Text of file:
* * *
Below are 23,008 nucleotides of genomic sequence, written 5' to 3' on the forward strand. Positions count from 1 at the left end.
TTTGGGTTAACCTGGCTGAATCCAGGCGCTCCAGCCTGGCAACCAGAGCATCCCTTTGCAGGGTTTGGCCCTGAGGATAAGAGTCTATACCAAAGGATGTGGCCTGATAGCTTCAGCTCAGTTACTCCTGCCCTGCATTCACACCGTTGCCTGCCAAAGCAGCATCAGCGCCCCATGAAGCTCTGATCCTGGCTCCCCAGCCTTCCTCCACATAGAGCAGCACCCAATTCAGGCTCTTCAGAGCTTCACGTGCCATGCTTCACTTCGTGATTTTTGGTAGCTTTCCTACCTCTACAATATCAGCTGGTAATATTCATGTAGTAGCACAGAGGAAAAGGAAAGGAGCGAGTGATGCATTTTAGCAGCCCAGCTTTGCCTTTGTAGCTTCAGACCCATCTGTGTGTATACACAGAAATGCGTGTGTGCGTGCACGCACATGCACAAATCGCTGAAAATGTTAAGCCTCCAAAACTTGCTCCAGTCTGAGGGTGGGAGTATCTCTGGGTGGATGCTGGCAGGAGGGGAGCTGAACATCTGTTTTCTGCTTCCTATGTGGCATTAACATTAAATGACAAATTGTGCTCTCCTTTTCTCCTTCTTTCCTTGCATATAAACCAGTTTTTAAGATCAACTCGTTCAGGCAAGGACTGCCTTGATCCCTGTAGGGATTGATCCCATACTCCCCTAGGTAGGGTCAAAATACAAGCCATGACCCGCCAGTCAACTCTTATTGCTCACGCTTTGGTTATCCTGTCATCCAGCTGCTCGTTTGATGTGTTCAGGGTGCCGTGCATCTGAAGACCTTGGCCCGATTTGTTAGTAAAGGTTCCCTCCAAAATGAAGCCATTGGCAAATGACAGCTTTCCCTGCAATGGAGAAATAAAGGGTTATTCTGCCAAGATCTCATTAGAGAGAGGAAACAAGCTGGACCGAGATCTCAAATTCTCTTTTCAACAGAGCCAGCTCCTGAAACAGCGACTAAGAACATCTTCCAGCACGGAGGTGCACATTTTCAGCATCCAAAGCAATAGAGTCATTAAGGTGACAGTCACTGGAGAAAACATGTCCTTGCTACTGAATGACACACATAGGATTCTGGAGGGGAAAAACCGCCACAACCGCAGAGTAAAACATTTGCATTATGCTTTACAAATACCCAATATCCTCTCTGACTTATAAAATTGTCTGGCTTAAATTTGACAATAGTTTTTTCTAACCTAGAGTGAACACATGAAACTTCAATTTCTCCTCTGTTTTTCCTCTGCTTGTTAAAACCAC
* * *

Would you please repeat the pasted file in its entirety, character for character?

Below are 23,008 nucleotides of genomic sequence, written 5' to 3' on the forward strand. Positions count from 1 at the left end.
TTTGGGTTAACCTGGCTGAATCCAGGCGCTCCAGCCTGGCAACCAGAGCATCCCTTTGCAGGGTTTGGCCCTGAGGATAAGAGTCTATACCAAAGGATGTGGCCTGATAGCTTCAGCTCAGTTACTCCTGCCCTGCATTCACACCGTTGCCTGCCAAAGCAGCATCAGCGCCCCATGAAGCTCTGATCCTGGCTCCCCAGCCTTCCTCCACATAGAGCAGCACCCAATTCAGGCTCTTCAGAGCTTCACGTGCCATGCTTCACTTCGTGATTTTTGGTAGCTTTCCTACCTCTACAATATCAGCTGGTAATATTCATGTAGTAGCACAGAGGAAAAGGAAAGGAGCGAGTGATGCATTTTAGCAGCCCAGCTTTGCCTTTGTAGCTTCAGACCCATCTGTGTGTATACACAGAAATGCGTGTGTGCGTGCACGCACATGCACAAATCGCTGAAAATGTTAAGCCTCCAAAACTTGCTCCAGTCTGAGGGTGGGAGTATCTCTGGGTGGATGCTGGCAGGAGGGGAGCTGAACATCTGTTTTCTGCTTCCTATGTGGCATTAACATTAAATGACAAATTGTGCTCTCCTTTTCTCCTTCTTTCCTTGCATATAAACCAGTTTTTAAGATCAACTCGTTCAGGCAAGGACTGCCTTGATCCCTGTAGGGATTGATCCCATACTCCCCTAGGTAGGGTCAAAATACAAGCCATGACCCGCCAGTCAACTCTTATTGCTCACGCTTTGGTTATCCTGTCATCCAGCTGCTCGTTTGATGTGTTCAGGGTGCCGTGCATCTGAAGACCTTGGCCCGATTTGTTAGTAAAGGTTCCCTCCAAAATGAAGCCATTGGCAAATGACAGCTTTCCCTGCAATGGAGAAATAAAGGGTTATTCTGCCAAGATCTCATTAGAGAGAGGAAACAAGCTGGACCGAGATCTCAAATTCTCTTTTCAACAGAGCCAGCTCCTGAAACAGCGACTAAGAACATCTTCCAGCACGGAGGTGCACATTTTCAGCATCCAAAGCAATAGAGTCATTAAGGTGACAGTCACTGGAGAAAACATGTCCTTGCTACTGAATGACACACATAGGATTCTGGAGGGGAAAAACCGCCACAACCGCAGAGTAAAACATTTGCATTATGCTTTACAAATACCCAATATCCTCTCTGACTTATAAAATTGTCTGGCTTAAATTTGACAATAGTTTTTTCTAACCTAGAGTGAACACATGAAACTTCAATTTCTCCTCTGTTTTTCCTCTGCTTGTTAAAACCAC